THE MANAGEMENT OF PETROLEUM LAMPS.
In view of the numerous fatal and other accidents caused by petroleum lamps, the Metropolitan Board of Works, London, Eng., have issued the following suggestions as to the construction and management of such lamps, which are founded on recommendations made by Sir Frederick Abel and Boverton Redwood, chemist of the Petroleum Association, after investigating the causes of lamp accidents:
- That portion of the wick which is in the oil reservoir should be inclosed in tube of thin sheet metal, open at the bottom, or in a cylinder of fine wire gauze, such as is used in miners’ safety lamps (twenty-eight meshes to one inch).
- The oil reservoir should be of metal, rather than of china or glass.
- The oil reservoir should have no feeding place nor opening other than the opening into which the upper part of the lamp is screwed.
- Every lamp should have a proper extinguishing apparatus.
- Every lamp should have a broad and heavy base.
- Wicks should be soft and not tightly plaited.
- Wicks should be dried at the fire before being put into lamps.
- Wicks should be only just long enough to reach the bottom of the oil reservoir.
- Wicks should be so wide that they quite fill the wick-holder without having to be squeezed into it.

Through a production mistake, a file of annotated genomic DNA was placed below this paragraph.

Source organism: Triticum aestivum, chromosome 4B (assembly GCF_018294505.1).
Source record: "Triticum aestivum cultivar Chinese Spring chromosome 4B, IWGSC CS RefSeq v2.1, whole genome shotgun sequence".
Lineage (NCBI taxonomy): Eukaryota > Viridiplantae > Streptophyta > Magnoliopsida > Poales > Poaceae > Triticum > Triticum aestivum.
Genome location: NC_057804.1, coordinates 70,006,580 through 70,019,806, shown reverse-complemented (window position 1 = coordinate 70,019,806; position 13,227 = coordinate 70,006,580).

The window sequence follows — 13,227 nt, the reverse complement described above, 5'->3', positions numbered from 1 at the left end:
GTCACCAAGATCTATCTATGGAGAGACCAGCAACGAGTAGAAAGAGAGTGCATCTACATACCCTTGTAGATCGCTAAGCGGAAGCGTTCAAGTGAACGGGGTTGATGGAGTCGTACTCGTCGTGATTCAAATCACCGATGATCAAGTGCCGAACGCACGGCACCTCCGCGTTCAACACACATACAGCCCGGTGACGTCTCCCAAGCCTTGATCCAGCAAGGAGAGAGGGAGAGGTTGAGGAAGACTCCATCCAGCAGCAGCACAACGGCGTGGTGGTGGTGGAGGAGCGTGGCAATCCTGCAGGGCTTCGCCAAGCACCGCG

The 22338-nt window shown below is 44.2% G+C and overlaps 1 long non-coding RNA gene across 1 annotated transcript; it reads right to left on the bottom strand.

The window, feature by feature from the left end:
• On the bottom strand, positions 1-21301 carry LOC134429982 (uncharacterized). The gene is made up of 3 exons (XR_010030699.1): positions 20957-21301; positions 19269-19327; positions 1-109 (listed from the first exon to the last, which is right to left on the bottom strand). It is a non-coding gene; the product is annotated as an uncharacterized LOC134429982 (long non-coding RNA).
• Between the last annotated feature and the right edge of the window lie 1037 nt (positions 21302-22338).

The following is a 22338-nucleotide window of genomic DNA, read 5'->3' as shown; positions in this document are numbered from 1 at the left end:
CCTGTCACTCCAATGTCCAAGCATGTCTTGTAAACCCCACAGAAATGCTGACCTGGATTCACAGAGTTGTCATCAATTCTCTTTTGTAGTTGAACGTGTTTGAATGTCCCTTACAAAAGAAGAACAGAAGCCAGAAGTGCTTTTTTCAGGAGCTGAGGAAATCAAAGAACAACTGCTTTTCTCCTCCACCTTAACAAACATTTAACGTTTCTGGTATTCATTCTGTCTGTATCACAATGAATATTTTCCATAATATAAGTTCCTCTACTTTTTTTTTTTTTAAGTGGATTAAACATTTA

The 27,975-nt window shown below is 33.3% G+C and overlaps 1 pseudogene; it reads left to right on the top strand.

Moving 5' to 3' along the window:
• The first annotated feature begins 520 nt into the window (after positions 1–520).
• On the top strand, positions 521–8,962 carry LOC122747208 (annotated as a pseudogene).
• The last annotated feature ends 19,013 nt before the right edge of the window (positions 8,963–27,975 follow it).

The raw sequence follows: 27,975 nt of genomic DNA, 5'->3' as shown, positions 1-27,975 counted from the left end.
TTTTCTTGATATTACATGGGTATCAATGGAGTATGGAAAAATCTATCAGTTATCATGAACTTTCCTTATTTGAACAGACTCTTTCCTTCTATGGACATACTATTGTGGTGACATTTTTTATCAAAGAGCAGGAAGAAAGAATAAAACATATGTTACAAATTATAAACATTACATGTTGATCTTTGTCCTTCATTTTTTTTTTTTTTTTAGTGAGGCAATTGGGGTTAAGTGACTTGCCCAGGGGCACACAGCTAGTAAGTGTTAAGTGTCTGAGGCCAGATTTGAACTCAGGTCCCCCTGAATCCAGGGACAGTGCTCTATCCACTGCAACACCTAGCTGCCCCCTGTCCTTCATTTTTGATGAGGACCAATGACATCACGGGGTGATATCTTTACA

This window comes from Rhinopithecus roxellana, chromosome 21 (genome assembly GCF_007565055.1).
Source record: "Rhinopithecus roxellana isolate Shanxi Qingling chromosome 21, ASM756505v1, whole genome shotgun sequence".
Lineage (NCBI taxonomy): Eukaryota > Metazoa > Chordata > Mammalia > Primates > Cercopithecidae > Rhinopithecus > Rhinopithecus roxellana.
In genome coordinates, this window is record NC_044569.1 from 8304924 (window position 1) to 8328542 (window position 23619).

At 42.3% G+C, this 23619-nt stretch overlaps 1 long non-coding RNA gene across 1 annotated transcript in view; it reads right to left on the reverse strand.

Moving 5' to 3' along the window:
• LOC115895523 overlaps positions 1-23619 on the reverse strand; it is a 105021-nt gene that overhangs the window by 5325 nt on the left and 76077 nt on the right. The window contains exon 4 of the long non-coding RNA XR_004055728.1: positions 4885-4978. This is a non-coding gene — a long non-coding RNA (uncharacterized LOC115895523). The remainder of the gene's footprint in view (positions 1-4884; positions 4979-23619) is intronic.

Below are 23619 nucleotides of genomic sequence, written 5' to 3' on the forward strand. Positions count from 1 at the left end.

- Wicks should be soaked with oil before being lit.
- The reservoir should be quite filled with oil every time before using the lamp.
- The lamp should be kept thoroughly clean, all oil should be carefully wiped off, and all charred wick and dirt removed before lighting.
- When the lamp is lit, the wick should be at first turned down and then slowly raised.
- Lamps which have no extinguishing apparatus should be put out as follows: The wick should be turned down until there is only a small flickering flame, and a sharp puff of breath should then be sent across the top of the chimney, but not down it.
- Cans or bottles used for oil should be free from water and dirt, and should be kept thoroughly closed.
These suggestions apply to ordinary mineral oil lamps, such as are generally used, and not to benzoline or spirit lamps.